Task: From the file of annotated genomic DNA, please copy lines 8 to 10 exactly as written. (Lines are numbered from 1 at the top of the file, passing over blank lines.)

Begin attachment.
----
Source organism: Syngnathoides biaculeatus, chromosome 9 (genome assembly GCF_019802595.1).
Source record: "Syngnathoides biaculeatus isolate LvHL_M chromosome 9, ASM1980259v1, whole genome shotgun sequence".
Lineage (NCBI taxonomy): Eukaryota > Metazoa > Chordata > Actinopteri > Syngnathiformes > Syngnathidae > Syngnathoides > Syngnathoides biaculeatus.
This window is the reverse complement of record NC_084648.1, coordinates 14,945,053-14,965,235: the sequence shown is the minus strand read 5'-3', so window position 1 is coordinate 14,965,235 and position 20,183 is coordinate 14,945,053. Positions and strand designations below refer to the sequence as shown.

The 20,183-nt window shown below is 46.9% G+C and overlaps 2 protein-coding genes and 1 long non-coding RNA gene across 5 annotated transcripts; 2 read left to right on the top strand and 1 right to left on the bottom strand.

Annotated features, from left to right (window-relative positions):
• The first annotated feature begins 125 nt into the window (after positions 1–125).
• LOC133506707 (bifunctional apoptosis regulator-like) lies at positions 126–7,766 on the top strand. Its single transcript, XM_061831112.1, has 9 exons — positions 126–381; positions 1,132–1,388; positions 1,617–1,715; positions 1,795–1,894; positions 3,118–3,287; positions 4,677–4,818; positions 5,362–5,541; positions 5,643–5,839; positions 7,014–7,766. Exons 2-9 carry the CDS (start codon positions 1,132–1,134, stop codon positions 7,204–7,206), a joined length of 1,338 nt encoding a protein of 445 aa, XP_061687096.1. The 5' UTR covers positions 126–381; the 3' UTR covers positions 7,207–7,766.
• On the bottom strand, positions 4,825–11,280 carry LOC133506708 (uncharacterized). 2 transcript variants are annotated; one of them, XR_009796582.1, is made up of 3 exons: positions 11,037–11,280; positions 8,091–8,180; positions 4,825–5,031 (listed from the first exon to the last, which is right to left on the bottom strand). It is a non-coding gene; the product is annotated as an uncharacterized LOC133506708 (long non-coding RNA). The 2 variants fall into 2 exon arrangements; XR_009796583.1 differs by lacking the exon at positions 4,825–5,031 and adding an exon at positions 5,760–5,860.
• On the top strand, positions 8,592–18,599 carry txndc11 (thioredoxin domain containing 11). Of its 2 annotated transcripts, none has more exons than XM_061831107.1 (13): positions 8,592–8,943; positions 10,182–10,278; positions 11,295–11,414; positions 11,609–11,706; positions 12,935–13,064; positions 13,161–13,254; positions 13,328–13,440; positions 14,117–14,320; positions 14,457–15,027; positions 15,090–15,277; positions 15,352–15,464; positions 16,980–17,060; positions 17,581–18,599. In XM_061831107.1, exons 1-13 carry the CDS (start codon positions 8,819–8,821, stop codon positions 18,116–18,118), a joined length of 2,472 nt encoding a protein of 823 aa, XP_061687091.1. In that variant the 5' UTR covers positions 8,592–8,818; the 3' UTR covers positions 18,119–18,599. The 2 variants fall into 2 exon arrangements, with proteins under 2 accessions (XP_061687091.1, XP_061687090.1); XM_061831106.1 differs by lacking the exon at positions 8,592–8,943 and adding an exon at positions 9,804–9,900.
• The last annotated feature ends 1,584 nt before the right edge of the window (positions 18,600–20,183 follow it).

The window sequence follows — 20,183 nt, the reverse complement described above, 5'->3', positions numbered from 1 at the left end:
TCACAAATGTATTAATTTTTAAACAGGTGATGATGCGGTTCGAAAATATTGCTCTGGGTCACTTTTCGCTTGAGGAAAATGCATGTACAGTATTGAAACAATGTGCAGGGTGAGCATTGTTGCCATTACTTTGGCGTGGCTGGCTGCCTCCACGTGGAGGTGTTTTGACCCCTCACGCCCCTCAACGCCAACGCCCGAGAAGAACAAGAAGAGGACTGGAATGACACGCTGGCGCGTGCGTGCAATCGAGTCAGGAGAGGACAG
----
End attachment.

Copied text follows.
• LOC133506707 (bifunctional apoptosis regulator-like) lies at positions 126–7,766 on the top strand. Its single transcript, XM_061831112.1, has 9 exons — positions 126–381; positions 1,132–1,388; positions 1,617–1,715; positions 1,795–1,894; positions 3,118–3,287; positions 4,677–4,818; positions 5,362–5,541; positions 5,643–5,839; positions 7,014–7,766. Exons 2-9 carry the CDS (start codon positions 1,132–1,134, stop codon positions 7,204–7,206), a joined length of 1,338 nt encoding a protein of 445 aa, XP_061687096.1. The 5' UTR covers positions 126–381; the 3' UTR covers positions 7,207–7,766.
• On the bottom strand, positions 4,825–11,280 carry LOC133506708 (uncharacterized). 2 transcript variants are annotated; one of them, XR_009796582.1, is made up of 3 exons: positions 11,037–11,280; positions 8,091–8,180; positions 4,825–5,031 (listed from the first exon to the last, which is right to left on the bottom strand). It is a non-coding gene; the product is annotated as an uncharacterized LOC133506708 (long non-coding RNA). The 2 variants fall into 2 exon arrangements; XR_009796583.1 differs by lacking the exon at positions 4,825–5,031 and adding an exon at positions 5,760–5,860.
• On the top strand, positions 8,592–18,599 carry txndc11 (thioredoxin domain containing 11). Of its 2 annotated transcripts, none has more exons than XM_061831107.1 (13): positions 8,592–8,943; positions 10,182–10,278; positions 11,295–11,414; positions 11,609–11,706; positions 12,935–13,064; positions 13,161–13,254; positions 13,328–13,440; positions 14,117–14,320; positions 14,457–15,027; positions 15,090–15,277; positions 15,352–15,464; positions 16,980–17,060; positions 17,581–18,599. In XM_061831107.1, exons 1-13 carry the CDS (start codon positions 8,819–8,821, stop codon positions 18,116–18,118), a joined length of 2,472 nt encoding a protein of 823 aa, XP_061687091.1. In that variant the 5' UTR covers positions 8,592–8,818; the 3' UTR covers positions 18,119–18,599. The 2 variants fall into 2 exon arrangements, with proteins under 2 accessions (XP_061687091.1, XP_061687090.1); XM_061831106.1 differs by lacking the exon at positions 8,592–8,943 and adding an exon at positions 9,804–9,900.